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Happy Sunday!

Our staff has been hard at work reporting on the recent ASRCC presidential candidate controversy. Below you will find two articles written by our editors about this week's updates on the situation. You will also find stories about California's effort to address inequity and the cosmetology program's reopening.

Check out our most recent issue.

Associated Students of Riverside City College to hold special election

According to the bylaws, a special election is necessary because the minimum threshold of votes were not met

NEWS: The Associated Students of Riverside City College Supreme Court decided to hold a for president and vice president after not receiving enough votes to constitute a proper election.

Unopposed ASRCC presidential candidate Albert Jaramillo and his running mate Tristan Morales received 40 votes. A minimum of 100 votes are required for a viable election.

Students can vote from May 25-27 via Survey Monkey.

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Students confront ASRCC leadership during Inter-Club Council meeting about sex offender controversy

Vice president argued that sexual assault survivors cannot ask to remove the presidential candidate just because they feel uncomfortable

NEWS: Although they are concerned with Jaramillo holding office, Hughes noted that students have voiced to him their full support of rehabilitation for formerly incarcerated people and Transitioning Minds, the campus club that supports students who have served time.

Annabelle Tamano, a concerned student, said a regular student’s inital reaction to ASRCC candidates is not to check the National Sex Offender Registry or Megan’s Law website.

She stated the student government’s reluctance to disclose this information beforehand is “irresponsible and displays a lack of transparency."

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State task force discusses equity in higher education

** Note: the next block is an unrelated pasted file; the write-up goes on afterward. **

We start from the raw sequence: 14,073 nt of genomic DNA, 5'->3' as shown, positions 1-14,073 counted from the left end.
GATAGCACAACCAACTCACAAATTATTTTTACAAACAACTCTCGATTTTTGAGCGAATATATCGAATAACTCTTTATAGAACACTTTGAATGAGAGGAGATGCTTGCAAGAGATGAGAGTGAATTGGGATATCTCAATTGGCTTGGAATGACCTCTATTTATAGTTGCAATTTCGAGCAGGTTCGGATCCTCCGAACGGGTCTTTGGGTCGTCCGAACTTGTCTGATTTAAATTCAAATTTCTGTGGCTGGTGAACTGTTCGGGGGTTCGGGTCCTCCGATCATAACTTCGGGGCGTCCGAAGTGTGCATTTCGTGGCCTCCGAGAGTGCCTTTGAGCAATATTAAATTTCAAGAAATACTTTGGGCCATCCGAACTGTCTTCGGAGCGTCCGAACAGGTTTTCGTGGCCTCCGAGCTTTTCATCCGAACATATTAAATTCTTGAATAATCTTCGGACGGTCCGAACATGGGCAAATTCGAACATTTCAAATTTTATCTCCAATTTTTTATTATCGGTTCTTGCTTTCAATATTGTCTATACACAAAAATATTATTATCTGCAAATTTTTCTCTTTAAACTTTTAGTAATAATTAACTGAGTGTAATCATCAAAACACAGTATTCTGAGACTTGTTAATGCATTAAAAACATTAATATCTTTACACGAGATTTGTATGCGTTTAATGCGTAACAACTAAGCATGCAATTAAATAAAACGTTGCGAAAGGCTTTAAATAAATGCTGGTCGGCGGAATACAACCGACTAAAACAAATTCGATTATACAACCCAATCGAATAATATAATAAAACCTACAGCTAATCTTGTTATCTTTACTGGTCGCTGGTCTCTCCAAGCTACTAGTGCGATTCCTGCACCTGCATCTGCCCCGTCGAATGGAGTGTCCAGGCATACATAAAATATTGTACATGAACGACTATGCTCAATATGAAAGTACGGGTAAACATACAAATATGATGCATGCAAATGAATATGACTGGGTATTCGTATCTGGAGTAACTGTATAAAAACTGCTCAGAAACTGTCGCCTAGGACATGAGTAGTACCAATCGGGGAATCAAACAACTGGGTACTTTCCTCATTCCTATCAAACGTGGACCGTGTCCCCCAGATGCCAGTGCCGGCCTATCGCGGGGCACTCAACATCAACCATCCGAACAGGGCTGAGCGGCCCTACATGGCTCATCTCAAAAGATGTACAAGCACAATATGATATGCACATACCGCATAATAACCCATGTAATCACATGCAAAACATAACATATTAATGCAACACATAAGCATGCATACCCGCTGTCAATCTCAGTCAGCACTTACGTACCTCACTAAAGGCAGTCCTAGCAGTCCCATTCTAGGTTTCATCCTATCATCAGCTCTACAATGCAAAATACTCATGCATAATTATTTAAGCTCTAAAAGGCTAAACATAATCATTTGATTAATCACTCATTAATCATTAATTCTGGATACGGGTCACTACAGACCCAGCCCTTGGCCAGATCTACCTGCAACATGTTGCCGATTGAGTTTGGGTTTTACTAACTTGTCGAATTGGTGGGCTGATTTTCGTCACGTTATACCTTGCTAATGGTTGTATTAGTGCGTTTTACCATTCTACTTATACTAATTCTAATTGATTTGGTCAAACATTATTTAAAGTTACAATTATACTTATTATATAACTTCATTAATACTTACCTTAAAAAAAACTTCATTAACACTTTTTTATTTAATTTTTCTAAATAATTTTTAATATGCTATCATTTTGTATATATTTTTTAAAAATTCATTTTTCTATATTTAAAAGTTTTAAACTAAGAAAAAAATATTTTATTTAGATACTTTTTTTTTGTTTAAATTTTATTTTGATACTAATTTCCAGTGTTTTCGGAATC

California’s Recovery with Equity Task Force held a briefing for student leaders on the Recovery with Equity Roadmap

NEWS: Aidan Arasasingham, president of the University of California Student Association, spoke about the importance of students’ voices being heard, especially when it comes to equity.

“The fact that this report charts a bold course for not going back to normal, but creating a new normal that is more inclusive and supportive of students, really reflects the values throughout this process of listening to the students,” Arasasingham said.

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Overdue for a ‘do: Fades, highlights and braids return to RCC

The salon’s shut down due to COVID-19 created a major setback for students’ hands-on experience

LIFE: Due to the pandemic, the salon is only allowed six to eight clients a day. Susan Pechan, a regular client, has been coming to the salon for 10 years.

“I get better treatment here than a regular salon because the students pay more attention and care,” she said. “Out of everything being shut down, this is the place I’ve most looked forward to coming back.”

The salon’s clients receive services offered anywhere else, but for a fraction of another salon’s cost.

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